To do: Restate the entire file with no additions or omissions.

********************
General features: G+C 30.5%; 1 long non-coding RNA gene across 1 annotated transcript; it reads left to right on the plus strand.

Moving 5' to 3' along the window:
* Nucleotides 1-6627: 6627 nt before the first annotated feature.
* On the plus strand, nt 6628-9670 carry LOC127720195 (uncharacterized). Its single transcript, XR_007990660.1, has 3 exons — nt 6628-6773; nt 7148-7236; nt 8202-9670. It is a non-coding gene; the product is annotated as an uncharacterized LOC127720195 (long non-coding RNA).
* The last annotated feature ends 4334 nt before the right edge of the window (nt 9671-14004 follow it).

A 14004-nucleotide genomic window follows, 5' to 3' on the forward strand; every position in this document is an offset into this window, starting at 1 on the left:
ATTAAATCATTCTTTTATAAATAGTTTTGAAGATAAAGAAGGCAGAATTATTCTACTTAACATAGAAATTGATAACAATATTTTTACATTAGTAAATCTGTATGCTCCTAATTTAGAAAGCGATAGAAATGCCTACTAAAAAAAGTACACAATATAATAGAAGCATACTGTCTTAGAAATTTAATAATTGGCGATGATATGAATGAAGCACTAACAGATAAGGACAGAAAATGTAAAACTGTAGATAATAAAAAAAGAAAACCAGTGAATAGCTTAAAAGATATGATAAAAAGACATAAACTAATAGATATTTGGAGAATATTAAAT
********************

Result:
General features: G+C 30.5%; 1 long non-coding RNA gene across 1 annotated transcript; it reads left to right on the plus strand.

Moving 5' to 3' along the window:
* Nucleotides 1-6627: 6627 nt before the first annotated feature.
* On the plus strand, nt 6628-9670 carry LOC127720195 (uncharacterized). Its single transcript, XR_007990660.1, has 3 exons — nt 6628-6773; nt 7148-7236; nt 8202-9670. It is a non-coding gene; the product is annotated as an uncharacterized LOC127720195 (long non-coding RNA).
* The last annotated feature ends 4334 nt before the right edge of the window (nt 9671-14004 follow it).

A 14004-nucleotide genomic window follows, 5' to 3' on the forward strand; every position in this document is an offset into this window, starting at 1 on the left:
ATTAAATCATTCTTTTATAAATAGTTTTGAAGATAAAGAAGGCAGAATTATTCTACTTAACATAGAAATTGATAACAATATTTTTACATTAGTAAATCTGTATGCTCCTAATTTAGAAAGCGATAGAAATGCCTACTAAAAAAAGTACACAATATAATAGAAGCATACTGTCTTAGAAATTTAATAATTGGCGATGATATGAATGAAGCACTAACAGATAAGGACAGAAAATGTAAAACTGTAGATAATAAAAAAAGAAAACCAGTGAATAGCTTAAAAGATATGATAAAAAGACATAAACTAATAGATATTTGGAGAATATTAAAT